How to do modern pipeline risk assessment?

Pipeline Risk Management Chapter 1 highlights

  • 1.1 Risk assessment at-a-glance
  • 1.2 Risk: Theory and application
  • 1.2.1 The Need for Formality
  • 1.2.2 Complexity
  • 1.2.3 Intelligent Simplification
  • 1.2.4 Classical QRA versus
    Physics-based Models
  • 1.2.5 Statistical Modeling
  • 1.3 The Risk Assessment Process
  • 1.3.1 Fix the Obvious
  • 1.3.2 Using this Manual
  • 1.3.3 Quickly getting answers
  • 1.4 Pipeline Risk Assessment:
    Example 2
  • 1.5 Values Shown are
    Samples Only

Implementing a Risk Assessment
The overall steps for assessment of pipeline risk under a modern risk assessment methodology, and consistent with this guideline, may be summarized as follows:

  1. Define ‘failure’ and level of conservatism for the risk assessment
  2. Exposure:  Estimate exposures from each threat at all points along the pipeline
    1. Degradation rate from time-dependent failure mechanisms
    2. Event rate from time-independent failure mechanisms
  3. Mitigation:  Estimate combined effect of all mitigations at all points along the pipeline
    1. Identify all mitigation measures
    2. Rate effectiveness of each
    3. Use probabilistic summation to show aggregated effectiveness
  4. Resistance:  Estimate the amount of resistance at all points along the pipeline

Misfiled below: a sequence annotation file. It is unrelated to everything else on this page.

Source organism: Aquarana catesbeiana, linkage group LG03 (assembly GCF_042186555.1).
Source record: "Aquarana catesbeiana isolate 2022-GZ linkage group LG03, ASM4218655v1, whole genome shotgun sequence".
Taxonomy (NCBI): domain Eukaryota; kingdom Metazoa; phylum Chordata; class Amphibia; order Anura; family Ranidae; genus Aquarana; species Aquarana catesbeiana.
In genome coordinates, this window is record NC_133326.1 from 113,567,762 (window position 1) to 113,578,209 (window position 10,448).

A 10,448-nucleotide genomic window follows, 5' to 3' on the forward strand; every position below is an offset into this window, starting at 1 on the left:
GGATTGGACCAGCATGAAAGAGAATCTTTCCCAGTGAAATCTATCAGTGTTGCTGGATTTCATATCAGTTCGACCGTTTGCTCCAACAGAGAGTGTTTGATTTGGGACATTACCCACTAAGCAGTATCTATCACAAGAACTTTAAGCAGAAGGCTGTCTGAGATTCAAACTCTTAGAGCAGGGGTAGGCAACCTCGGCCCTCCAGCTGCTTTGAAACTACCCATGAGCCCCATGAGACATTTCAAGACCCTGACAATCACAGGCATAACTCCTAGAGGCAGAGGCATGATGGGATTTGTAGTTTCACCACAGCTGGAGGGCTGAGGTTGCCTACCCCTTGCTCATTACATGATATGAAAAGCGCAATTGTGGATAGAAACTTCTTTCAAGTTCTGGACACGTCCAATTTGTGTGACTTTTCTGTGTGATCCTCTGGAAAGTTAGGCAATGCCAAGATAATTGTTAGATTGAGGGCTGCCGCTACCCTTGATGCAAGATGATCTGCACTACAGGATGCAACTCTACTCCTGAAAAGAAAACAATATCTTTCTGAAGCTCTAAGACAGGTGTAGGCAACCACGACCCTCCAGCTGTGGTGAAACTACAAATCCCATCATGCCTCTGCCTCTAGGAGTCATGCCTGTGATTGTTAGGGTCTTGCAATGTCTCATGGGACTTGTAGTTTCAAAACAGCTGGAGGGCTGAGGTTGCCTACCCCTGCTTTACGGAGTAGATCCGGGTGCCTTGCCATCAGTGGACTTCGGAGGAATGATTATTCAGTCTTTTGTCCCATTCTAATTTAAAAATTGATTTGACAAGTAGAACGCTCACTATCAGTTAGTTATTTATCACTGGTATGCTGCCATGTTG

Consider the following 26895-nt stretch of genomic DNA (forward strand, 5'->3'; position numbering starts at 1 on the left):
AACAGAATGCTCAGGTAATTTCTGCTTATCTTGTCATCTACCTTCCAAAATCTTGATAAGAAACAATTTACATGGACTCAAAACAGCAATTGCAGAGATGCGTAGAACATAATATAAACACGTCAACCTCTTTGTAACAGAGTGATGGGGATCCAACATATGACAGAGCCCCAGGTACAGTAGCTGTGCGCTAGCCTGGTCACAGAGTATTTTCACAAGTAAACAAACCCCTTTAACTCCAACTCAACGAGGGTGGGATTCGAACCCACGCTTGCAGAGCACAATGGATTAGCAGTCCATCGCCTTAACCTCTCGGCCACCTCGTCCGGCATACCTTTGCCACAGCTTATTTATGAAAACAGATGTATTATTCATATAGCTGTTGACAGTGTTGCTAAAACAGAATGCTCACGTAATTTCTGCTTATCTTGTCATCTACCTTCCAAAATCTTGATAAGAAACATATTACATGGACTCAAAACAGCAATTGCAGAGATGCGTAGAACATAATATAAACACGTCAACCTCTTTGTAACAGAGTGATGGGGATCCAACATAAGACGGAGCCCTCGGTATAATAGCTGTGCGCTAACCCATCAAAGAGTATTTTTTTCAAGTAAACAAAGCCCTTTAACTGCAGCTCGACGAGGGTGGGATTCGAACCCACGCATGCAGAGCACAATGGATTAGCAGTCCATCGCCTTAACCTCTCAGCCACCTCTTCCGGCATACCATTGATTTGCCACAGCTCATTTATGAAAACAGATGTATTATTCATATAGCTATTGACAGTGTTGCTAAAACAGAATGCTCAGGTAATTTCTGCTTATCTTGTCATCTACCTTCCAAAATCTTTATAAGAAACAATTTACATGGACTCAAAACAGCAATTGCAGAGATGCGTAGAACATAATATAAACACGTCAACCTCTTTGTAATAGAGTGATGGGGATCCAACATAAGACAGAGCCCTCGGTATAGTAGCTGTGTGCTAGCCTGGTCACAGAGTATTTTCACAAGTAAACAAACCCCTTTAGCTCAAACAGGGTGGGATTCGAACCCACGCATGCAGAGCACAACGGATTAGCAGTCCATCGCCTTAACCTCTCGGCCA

1. Produce best estimate of current pipe strength by using pipe specifications with the “governing” information from:
      1. Pipe wall implied by last pressure test
      2. Pipe wall implied by last NDE inspection (including ILI, bell hole exam, etc)
      3. Pipe wall implied by assumption of leak-free at current NOP
      4. Possible pipe wall weaknesses (including era-of-manufacture/construction issues and threat interactions)
    2. Estimate pipe’s resistance to failure from each threat
  5. Dynamically segment the pipeline based on collected data and estimates
  6. Probability of Failure (PoF):  Calculate PoF from each threat for each segment PoF Triad:  combine Exposure, Mitigation, Resistance
    1. Produce time-to-failure (TTF) and then PoF estimates for time-dependent failure mechanisms
    2. Produce PoF estimates for time-independent failure mechanisms
    3. Combine all PoF’s
  7. Consequence of Failure (CoF):  Identify representative consequence scenarios for each segment
    1. Estimate magnitude of consequence from each scenario, in verifiable measurement units
    2. Estimate frequency of each scenario
    3. Produce representative ‘consequence per failure’ value
  8. Risk:  Produce risk values for each segment, perhaps in units of ‘expected loss’ (EL) such as $/mile-year